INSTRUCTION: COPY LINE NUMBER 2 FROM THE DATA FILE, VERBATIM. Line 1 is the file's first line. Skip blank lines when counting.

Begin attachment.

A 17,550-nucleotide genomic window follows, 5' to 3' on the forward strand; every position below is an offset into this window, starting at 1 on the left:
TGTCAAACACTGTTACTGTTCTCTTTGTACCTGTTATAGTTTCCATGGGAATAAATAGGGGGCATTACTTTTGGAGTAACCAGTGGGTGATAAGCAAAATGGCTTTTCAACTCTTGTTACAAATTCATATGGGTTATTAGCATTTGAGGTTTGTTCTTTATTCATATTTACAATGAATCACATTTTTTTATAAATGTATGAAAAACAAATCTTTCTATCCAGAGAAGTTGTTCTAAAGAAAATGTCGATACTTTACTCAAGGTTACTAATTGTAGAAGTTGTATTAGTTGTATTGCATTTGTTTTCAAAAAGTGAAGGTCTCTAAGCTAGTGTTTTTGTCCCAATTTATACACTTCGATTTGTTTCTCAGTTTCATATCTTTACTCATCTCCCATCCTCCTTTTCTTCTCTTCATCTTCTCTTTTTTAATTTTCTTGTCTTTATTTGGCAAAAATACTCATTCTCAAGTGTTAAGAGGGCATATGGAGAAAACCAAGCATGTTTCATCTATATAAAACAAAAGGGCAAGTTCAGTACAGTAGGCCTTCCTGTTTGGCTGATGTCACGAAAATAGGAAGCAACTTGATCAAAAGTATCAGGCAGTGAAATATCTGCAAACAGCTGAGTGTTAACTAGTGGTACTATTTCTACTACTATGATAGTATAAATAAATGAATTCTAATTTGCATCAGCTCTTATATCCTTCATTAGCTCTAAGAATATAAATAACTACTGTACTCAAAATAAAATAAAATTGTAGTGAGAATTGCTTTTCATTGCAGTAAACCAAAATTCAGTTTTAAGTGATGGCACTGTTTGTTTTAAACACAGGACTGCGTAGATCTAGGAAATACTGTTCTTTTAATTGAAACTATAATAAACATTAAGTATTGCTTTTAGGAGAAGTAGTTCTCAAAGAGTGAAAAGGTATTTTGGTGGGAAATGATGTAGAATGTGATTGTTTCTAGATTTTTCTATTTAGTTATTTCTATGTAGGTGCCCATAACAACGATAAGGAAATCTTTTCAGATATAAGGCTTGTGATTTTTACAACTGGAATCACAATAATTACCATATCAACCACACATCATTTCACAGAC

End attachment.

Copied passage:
TGTCAAACACTGTTACTGTTCTCTTTGTACCTGTTATAGTTTCCATGGGAATAAATAGGGGGCATTACTTTTGGAGTAACCAGTGGGTGATAAGCAAAATGGCTTTTCAACTCTTGTTACAAATTCATATGGGTTATTAGCATTTGAGGTTTGTTCTTTATTCATATTTACAATGAATCACATTTTTTTATAAATGTATGAAAAACAAATCTTTCTATCCAGAGAAGTTGTTCTAAAGAAAATGTCGATACTTTACTCAAGGTTACTAATTGTAGAAGTTGTATTAGTTGTATTGCATTTGTTTTCAAAAAGTGAAGGTCTCTAAGCTAGTGTTTTTGTCCCAATTTATACACTTCGATTTGTTTCTCAGTTTCATATCTTTACTCATCTCCCATCCTCCTTTTCTTCTCTTCATCTTCTCTTTTTTAATTTTCTTGTCTTTATTTGGCAAAAATACTCATTCTCAAGTGTTAAGAGGGCATATGGAGAAAACCAAGCATGTTTCATCTATATAAAACAAAAGGGCAAGTTCAGTACAGTAGGCCTTCCTGTTTGGCTGATGTCACGAAAATAGGAAGCAACTTGATCAAAAGTATCAGGCAGTGAAATATCTGCAAACAGCTGAGTGTTAACTAGTGGTACTATTTCTACTACTATGATAGTATAAATAAATGAATTCTAATTTGCATCAGCTCTTATATCCTTCATTAGCTCTAAGAATATAAATAACTACTGTACTCAAAATAAAATAAAATTGTAGTGAGAATTGCTTTTCATTGCAGTAAACCAAAATTCAGTTTTAAGTGATGGCACTGTTTGTTTTAAACACAGGACTGCGTAGATCTAGGAAATACTGTTCTTTTAATTGAAACTATAATAAACATTAAGTATTGCTTTTAGGAGAAGTAGTTCTCAAAGAGTGAAAAGGTATTTTGGTGGGAAATGATGTAGAATGTGATTGTTTCTAGATTTTTCTATTTAGTTATTTCTATGTAGGTGCCCATAACAACGATAAGGAAATCTTTTCAGATATAAGGCTTGTGATTTTTACAACTGGAATCACAATAATTACCATATCAACCACACATCATTTCACAGAC